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#36 carolynmay

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Posted 21 September 2012 - 10:40 PM

If you react to the smell of toast, and I would assume you mean wheat toast, then you most likely had a psychosomatic reaction. That's what happens with me around strong gluten smells. It happens for many different reasons to people and why anyone would be insulted is.....well..... :blink:

To the newly diagnosed and still in the learning process....do not fear the boiling pasta water! Just don't get it on your food!



No - the reason it isn't psychosomatic is that I don't react at the time - and indeed it's taken me ages to work out what I think the cause is. I react the next day - my system goes into overload and kicks everything out. And it's the same deal when sitting in a room with people eating sandwiches. If it were psychosomatic I would expect to feel ill when I were aware of being in a place of gluten. But actually that doesn't happen and it never occured to me that it might so it certainly wasn't something I was "expecting". I have had to try and work out why I keep getting a bad stomach - and have started to see a pattern of being exposed to (presumably) air-borne / smell of gluten triggers the previous day.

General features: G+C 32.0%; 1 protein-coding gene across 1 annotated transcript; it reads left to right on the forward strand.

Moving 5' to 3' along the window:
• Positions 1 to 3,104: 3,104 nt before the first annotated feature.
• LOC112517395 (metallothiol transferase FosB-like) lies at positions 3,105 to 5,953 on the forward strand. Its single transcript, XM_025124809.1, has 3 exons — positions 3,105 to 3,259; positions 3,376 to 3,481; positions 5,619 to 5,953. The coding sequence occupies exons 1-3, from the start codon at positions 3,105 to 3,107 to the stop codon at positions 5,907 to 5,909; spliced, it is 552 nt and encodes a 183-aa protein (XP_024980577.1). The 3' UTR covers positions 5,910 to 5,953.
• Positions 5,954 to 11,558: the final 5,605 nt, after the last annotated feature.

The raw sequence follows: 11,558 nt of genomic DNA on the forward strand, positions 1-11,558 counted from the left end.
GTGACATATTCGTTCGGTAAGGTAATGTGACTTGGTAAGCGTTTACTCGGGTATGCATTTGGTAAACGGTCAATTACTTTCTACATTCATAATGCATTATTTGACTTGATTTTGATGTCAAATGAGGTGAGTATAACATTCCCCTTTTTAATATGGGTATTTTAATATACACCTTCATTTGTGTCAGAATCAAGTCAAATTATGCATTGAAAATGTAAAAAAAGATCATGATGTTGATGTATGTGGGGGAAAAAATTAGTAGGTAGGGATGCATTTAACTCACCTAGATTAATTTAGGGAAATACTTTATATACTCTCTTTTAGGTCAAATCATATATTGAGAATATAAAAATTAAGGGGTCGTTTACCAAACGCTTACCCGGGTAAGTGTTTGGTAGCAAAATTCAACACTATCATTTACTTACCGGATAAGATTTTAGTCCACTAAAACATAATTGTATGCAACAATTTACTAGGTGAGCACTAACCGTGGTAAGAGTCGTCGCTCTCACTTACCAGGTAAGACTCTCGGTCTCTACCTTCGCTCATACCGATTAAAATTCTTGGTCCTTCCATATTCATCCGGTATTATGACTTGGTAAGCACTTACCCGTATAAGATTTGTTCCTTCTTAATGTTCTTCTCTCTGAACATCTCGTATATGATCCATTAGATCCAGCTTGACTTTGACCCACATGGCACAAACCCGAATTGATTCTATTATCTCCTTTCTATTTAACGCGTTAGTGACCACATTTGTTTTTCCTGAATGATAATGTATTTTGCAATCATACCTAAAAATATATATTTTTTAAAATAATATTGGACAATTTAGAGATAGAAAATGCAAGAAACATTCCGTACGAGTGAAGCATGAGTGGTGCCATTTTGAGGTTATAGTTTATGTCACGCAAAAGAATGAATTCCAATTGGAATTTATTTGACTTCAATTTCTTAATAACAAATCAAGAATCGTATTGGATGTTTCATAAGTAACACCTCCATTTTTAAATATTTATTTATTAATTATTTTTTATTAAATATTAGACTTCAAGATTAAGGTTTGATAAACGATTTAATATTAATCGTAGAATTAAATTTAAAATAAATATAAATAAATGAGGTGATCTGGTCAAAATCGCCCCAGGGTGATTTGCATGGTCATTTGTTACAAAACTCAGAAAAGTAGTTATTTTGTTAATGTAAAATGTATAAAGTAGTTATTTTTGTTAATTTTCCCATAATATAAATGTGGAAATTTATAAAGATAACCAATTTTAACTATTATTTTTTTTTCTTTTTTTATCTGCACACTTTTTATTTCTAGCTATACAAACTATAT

I have been ridiculously careful about avoiding gluten for a couple of years now and basically cook everything myself from scratch to avoid any potential for cross contamination. It's been extremely good for healing the gut, but I am with people who think they become more sensitive the more careful they are I have to say.

I have a degree in Experimental Psychology by the way, and I do know a lot about psychosomatic reactions, but this is not one of them!

Best wishes, Carolyn
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#37 SensitiveMe

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Posted 23 September 2012 - 02:21 PM

The body has many physiological responses, reflexes and defense mechanisms which are not always understood or even recognized. Physiological conditioned responses of the body are widely accepted due to Ivan Pavlov and his famous experiment of eliciting the secretion of the salivary glands in dogs by the ringing of a bell. Pavlov abandoned his former career and pursued a science one. He contributed to many areas of physiological and neurological science. He went on to perform experiments on digestion and eventually published "The Work of the Digestive Glands".